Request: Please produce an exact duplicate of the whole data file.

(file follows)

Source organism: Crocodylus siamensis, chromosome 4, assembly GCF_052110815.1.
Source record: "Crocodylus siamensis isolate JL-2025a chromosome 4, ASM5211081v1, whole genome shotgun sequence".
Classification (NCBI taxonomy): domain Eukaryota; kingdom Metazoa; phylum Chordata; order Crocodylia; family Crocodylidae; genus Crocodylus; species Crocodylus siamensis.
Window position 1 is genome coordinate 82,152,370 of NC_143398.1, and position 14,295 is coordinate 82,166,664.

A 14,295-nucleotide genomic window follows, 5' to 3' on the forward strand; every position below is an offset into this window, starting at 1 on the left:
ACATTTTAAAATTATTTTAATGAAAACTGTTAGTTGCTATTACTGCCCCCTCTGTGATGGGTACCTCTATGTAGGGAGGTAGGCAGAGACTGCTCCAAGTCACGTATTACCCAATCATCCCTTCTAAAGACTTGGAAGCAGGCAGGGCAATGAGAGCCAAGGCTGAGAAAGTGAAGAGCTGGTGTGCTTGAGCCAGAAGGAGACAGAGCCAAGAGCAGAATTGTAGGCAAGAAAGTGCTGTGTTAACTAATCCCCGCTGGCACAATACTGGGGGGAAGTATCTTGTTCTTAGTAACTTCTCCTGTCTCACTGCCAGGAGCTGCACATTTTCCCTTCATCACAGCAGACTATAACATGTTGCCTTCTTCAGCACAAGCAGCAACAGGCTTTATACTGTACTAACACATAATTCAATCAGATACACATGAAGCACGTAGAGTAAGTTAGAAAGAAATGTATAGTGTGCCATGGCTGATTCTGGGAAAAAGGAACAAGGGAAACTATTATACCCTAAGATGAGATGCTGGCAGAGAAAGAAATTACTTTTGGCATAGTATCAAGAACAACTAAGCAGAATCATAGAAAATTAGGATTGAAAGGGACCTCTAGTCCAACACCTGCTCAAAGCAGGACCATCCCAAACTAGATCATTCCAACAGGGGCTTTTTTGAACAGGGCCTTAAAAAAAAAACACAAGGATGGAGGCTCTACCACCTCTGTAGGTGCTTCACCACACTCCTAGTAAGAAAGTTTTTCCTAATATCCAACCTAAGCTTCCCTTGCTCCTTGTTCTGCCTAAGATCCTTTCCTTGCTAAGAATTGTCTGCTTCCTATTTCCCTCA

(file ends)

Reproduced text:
Source organism: Crocodylus siamensis, chromosome 4, assembly GCF_052110815.1.
Source record: "Crocodylus siamensis isolate JL-2025a chromosome 4, ASM5211081v1, whole genome shotgun sequence".
Classification (NCBI taxonomy): domain Eukaryota; kingdom Metazoa; phylum Chordata; order Crocodylia; family Crocodylidae; genus Crocodylus; species Crocodylus siamensis.
Window position 1 is genome coordinate 82,152,370 of NC_143398.1, and position 14,295 is coordinate 82,166,664.

A 14,295-nucleotide genomic window follows, 5' to 3' on the forward strand; every position below is an offset into this window, starting at 1 on the left:
ACATTTTAAAATTATTTTAATGAAAACTGTTAGTTGCTATTACTGCCCCCTCTGTGATGGGTACCTCTATGTAGGGAGGTAGGCAGAGACTGCTCCAAGTCACGTATTACCCAATCATCCCTTCTAAAGACTTGGAAGCAGGCAGGGCAATGAGAGCCAAGGCTGAGAAAGTGAAGAGCTGGTGTGCTTGAGCCAGAAGGAGACAGAGCCAAGAGCAGAATTGTAGGCAAGAAAGTGCTGTGTTAACTAATCCCCGCTGGCACAATACTGGGGGGAAGTATCTTGTTCTTAGTAACTTCTCCTGTCTCACTGCCAGGAGCTGCACATTTTCCCTTCATCACAGCAGACTATAACATGTTGCCTTCTTCAGCACAAGCAGCAACAGGCTTTATACTGTACTAACACATAATTCAATCAGATACACATGAAGCACGTAGAGTAAGTTAGAAAGAAATGTATAGTGTGCCATGGCTGATTCTGGGAAAAAGGAACAAGGGAAACTATTATACCCTAAGATGAGATGCTGGCAGAGAAAGAAATTACTTTTGGCATAGTATCAAGAACAACTAAGCAGAATCATAGAAAATTAGGATTGAAAGGGACCTCTAGTCCAACACCTGCTCAAAGCAGGACCATCCCAAACTAGATCATTCCAACAGGGGCTTTTTTGAACAGGGCCTTAAAAAAAAAACACAAGGATGGAGGCTCTACCACCTCTGTAGGTGCTTCACCACACTCCTAGTAAGAAAGTTTTTCCTAATATCCAACCTAAGCTTCCCTTGCTCCTTGTTCTGCCTAAGATCCTTTCCTTGCTAAGAATTGTCTGCTTCCTATTTCCCTCA